Desus and THE KID MERO Talk Trump, Celebrity Geek Outs + Health [Interview]
If you haven’t heard, read or seen Desus Nice and THE KID MERO and their brand of hood-related comedy then you’re missing out. The Bronx, New York native duo have built up their brand into an adamantium-strength marque that has been pushed by companies such as Complex, MTV and VICE. For those who don’t know, Desus and Mero were connected through the social network site Twitter where their sardonic and relatable humor accelerated their popularity.
Now, those Bronx County bullies have parlayed their Twitter celebrity into television fame as the hosts of their own week-in-review television show, Desus and Mero, which airs Monday thru Thursday on VICE. As real New York representatives, these two talk about the latest and greatest in pop culture, roast those dripping with clown juice and keep the streets flooding with that officialness. With a healthy calendar of work-related events and scheduled appearances — we caught up with Desus Nice and THE KID MERO as they were getting ready to record their live podcast episode at SLATE with Hpnotiq in New York City’s Chelsea neighborhood.
As the episode has gone live (listen to it here) — we spoke with the architects of the world’s most dangerous podcast about who they’re voting for Election Day, which celebrity was super geeked to meet The Bodega Boys and how maintaining their health is the secret to their success.
Okayplayer: Podcasting is one of the most relaxed environments that you can perform in nowadays. For comics, there are all sorts of different avenues — from sketch to stand-up to improv — so what makes recording The Bodega Boys the most comfortable for you guys?
Desus: Podcasting is the most comfortable for us because our comedy is not scripted. It is basically just two dudes from the hood riffing with each other. When you’re doing a podcast, as opposed to something like being in front of a camera, you’re not worried about who else is in the room. We’re literally talking in front of the pics and it is going to catch everything. Because there is no visual element to podcasting then you can just be yourself. You don’t have to look at this camera or look at that camera, be blocked off here or worry about logos or running all of that through legal and Standards and Practices. To be extra trill, a podcast is probably the last unfiltered media format where you can just say whatever. I mean, yeah, you might get sued or something, but you can definitely pull up from 40 on a podcast.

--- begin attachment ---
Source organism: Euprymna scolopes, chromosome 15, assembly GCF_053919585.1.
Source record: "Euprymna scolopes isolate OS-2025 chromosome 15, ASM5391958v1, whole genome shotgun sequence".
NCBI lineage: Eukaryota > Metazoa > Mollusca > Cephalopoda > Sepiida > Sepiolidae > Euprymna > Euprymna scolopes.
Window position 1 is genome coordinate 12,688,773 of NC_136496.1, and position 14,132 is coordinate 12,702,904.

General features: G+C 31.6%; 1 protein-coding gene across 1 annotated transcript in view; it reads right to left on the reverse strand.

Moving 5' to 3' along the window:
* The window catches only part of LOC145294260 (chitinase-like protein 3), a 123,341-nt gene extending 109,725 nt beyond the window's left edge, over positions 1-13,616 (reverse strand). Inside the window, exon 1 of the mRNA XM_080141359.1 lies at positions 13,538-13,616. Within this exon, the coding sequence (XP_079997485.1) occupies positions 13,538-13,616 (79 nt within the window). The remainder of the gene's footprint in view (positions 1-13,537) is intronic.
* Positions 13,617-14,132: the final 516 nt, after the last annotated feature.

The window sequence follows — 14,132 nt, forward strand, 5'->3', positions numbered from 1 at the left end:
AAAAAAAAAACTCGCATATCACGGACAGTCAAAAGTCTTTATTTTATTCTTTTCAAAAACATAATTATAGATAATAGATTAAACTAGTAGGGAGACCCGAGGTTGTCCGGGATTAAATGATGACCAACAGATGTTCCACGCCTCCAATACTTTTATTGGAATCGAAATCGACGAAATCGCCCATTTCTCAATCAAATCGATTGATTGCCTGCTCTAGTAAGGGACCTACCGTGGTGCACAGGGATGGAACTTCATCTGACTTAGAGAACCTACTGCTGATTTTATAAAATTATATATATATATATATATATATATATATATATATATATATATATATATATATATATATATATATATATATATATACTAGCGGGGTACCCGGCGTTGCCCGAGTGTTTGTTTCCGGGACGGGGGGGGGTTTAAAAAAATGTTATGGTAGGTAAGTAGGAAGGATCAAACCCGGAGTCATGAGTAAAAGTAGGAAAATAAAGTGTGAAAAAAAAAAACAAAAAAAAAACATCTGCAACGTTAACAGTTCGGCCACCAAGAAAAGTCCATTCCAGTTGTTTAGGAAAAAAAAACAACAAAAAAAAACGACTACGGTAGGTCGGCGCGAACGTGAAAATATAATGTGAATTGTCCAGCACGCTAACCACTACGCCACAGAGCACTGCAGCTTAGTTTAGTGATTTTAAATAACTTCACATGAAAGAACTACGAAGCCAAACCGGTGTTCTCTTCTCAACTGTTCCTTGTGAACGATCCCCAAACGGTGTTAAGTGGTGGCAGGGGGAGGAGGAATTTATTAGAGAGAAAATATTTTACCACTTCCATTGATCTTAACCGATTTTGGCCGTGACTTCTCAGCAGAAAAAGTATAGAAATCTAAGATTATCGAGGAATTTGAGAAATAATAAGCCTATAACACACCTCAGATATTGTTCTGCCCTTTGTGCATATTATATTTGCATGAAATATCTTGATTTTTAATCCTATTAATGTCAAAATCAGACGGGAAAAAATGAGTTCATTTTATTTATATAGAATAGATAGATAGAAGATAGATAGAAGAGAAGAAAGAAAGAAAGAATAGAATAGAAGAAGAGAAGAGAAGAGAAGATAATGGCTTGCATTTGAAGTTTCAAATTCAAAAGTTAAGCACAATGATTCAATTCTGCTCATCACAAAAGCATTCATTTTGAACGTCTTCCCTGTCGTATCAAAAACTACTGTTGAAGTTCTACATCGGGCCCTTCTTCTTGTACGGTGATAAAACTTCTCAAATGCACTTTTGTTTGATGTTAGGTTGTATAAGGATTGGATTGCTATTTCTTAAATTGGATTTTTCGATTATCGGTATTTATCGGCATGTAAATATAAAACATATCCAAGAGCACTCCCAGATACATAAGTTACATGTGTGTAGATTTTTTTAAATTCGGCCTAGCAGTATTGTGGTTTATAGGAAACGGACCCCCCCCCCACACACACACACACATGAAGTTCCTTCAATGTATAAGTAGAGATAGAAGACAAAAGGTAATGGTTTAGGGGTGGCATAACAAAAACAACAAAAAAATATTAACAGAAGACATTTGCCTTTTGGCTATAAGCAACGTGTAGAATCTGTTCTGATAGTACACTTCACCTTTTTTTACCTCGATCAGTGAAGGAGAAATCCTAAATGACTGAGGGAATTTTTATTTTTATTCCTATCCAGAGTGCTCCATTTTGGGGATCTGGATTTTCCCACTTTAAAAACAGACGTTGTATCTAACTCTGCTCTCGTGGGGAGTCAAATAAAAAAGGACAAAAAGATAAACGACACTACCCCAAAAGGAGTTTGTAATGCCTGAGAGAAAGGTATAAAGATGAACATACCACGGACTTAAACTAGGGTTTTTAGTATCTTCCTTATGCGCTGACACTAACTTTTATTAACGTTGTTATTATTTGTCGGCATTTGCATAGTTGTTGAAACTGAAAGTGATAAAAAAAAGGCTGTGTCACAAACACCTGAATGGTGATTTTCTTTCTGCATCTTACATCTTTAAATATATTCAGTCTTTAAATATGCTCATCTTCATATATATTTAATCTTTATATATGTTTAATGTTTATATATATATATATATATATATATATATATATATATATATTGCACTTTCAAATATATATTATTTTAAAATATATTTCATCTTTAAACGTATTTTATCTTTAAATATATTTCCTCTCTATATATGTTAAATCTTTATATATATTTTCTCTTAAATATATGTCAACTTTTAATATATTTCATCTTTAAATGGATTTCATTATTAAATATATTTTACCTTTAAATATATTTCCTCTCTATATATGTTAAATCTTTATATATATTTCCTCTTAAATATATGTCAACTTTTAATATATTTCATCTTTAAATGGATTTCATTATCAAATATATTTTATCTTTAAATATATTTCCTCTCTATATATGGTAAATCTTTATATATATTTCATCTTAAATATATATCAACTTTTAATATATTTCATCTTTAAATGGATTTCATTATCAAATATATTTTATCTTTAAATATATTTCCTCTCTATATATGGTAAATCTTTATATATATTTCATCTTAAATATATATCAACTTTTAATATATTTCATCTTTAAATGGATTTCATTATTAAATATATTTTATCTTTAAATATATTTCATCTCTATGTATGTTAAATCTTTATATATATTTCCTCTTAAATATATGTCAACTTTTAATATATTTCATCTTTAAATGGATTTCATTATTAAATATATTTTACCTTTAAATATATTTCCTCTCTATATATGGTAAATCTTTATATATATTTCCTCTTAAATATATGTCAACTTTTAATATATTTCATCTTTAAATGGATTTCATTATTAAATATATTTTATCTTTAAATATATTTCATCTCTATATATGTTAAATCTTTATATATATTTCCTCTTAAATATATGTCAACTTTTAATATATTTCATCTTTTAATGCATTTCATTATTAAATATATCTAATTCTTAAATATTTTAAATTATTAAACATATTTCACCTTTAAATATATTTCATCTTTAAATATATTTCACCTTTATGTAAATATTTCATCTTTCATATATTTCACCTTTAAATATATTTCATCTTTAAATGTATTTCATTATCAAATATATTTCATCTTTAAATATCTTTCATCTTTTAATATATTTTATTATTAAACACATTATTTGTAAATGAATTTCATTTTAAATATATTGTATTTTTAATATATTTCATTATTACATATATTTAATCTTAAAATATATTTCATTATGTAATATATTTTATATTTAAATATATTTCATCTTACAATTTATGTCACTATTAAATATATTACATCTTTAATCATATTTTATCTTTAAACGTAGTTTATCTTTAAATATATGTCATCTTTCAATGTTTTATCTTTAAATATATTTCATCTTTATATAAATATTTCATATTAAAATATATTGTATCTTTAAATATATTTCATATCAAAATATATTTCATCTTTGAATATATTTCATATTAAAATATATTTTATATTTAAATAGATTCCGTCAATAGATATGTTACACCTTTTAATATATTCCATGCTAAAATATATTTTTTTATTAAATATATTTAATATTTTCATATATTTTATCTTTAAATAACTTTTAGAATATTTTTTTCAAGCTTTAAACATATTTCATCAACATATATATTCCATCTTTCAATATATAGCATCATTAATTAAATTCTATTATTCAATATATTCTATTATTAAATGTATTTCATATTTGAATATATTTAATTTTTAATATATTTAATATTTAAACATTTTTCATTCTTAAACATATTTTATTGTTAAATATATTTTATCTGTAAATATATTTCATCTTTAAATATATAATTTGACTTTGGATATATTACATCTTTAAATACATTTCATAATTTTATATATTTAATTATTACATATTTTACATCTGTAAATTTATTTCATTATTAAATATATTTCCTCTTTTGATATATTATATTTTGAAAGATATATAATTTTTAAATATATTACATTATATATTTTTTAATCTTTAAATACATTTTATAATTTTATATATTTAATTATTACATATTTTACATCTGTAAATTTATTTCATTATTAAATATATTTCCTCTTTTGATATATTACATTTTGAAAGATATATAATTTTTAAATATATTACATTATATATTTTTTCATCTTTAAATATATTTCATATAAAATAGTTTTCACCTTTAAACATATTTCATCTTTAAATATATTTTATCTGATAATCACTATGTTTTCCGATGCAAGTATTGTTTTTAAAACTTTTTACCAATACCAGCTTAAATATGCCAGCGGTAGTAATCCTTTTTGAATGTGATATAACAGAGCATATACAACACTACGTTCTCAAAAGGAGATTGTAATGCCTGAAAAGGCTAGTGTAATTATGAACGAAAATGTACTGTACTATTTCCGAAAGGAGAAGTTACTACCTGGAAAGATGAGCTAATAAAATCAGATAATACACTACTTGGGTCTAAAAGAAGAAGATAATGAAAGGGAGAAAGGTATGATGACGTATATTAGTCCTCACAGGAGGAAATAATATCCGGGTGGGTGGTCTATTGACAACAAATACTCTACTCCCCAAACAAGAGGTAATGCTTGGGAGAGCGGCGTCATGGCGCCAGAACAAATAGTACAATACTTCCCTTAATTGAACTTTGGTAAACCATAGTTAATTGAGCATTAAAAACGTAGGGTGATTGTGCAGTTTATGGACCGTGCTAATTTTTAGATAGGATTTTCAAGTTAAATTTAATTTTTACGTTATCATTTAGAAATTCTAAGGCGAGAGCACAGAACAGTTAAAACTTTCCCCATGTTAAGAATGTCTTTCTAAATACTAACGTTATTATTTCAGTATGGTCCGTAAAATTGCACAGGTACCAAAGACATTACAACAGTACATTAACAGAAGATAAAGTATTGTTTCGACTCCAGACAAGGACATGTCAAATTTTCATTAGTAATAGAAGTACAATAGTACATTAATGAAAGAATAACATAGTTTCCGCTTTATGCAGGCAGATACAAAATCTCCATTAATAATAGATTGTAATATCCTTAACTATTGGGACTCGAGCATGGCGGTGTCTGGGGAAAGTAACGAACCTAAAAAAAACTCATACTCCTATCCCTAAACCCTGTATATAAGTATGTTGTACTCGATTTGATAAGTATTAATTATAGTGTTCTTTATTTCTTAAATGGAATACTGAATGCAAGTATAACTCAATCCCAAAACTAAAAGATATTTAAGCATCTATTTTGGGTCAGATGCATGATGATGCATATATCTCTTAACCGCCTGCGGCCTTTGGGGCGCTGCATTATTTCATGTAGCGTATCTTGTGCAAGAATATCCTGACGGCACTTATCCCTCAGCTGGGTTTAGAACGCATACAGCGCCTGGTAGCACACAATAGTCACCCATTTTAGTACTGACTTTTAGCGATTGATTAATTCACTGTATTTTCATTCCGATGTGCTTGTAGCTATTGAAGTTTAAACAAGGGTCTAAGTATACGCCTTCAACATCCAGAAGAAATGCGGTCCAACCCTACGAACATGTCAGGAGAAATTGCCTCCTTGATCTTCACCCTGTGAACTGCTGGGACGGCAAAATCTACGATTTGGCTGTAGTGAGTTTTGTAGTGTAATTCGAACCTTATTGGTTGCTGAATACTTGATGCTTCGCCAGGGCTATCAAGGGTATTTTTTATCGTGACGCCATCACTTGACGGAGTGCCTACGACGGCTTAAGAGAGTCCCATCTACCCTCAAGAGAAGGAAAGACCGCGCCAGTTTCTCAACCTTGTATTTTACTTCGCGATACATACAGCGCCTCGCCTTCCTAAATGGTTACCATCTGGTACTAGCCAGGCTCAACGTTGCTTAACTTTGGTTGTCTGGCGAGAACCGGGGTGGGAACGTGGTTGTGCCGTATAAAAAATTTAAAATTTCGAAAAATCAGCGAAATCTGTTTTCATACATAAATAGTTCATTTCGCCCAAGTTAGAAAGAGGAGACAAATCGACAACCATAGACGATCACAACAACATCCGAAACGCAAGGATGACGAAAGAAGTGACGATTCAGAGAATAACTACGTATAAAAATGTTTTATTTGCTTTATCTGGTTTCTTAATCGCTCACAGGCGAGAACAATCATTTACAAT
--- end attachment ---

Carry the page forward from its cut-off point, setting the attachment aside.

THE KID MERO: It’s more relaxed than television and it is more organic because this stuff comes naturally through conversation. We’re not sitting around writing jokes. TV is different because it is like, “I’m going to write this joke and I’m going to deliver it to the camera. I’m done.” With the podcast, we go in there saying to one another, “Yo?! What are we talking about?” and can start on the actual topic then diverge into some whole other shit that ends up being funnier than the original topic, y’know what I mean? [Podcasting] offers us the freedom to go anywhere you want that other places don’t.
OKP: It is more like a sort of train-of-thought form of freestyling?
D: Right… With the podcast, the listener is sitting between me and Mero riffing like how we would riff even if it wasn’t on a podcast. Say you had a terrible job or something, we’re your co-workers who are cutting up during lunch break and you’re in the middle of our conversation. What we do is very authentic. We’re not there like, “Oh, here are some bullet points, say this line. Say that line.” No, we’re basically like whatever is on your mind go ahead and say it! You’ve seen it… we’ll start off talking about Rudy Giuliani and somehow we’ll end up talking about him taking his kids to school. That’s just the way it works. You allow the conversation to lead the flow, which is what I think people really enjoy about our podcast.
OKP: OK, OK, definitely dope fellas. I have to ask you both about the voices on the show. The Bodega Boys opens with an excellent impersonation. While it sounds like Mero does most of the voices — how do you guys get inspired to do these characters? Have you ever thought about getting into voice-over work?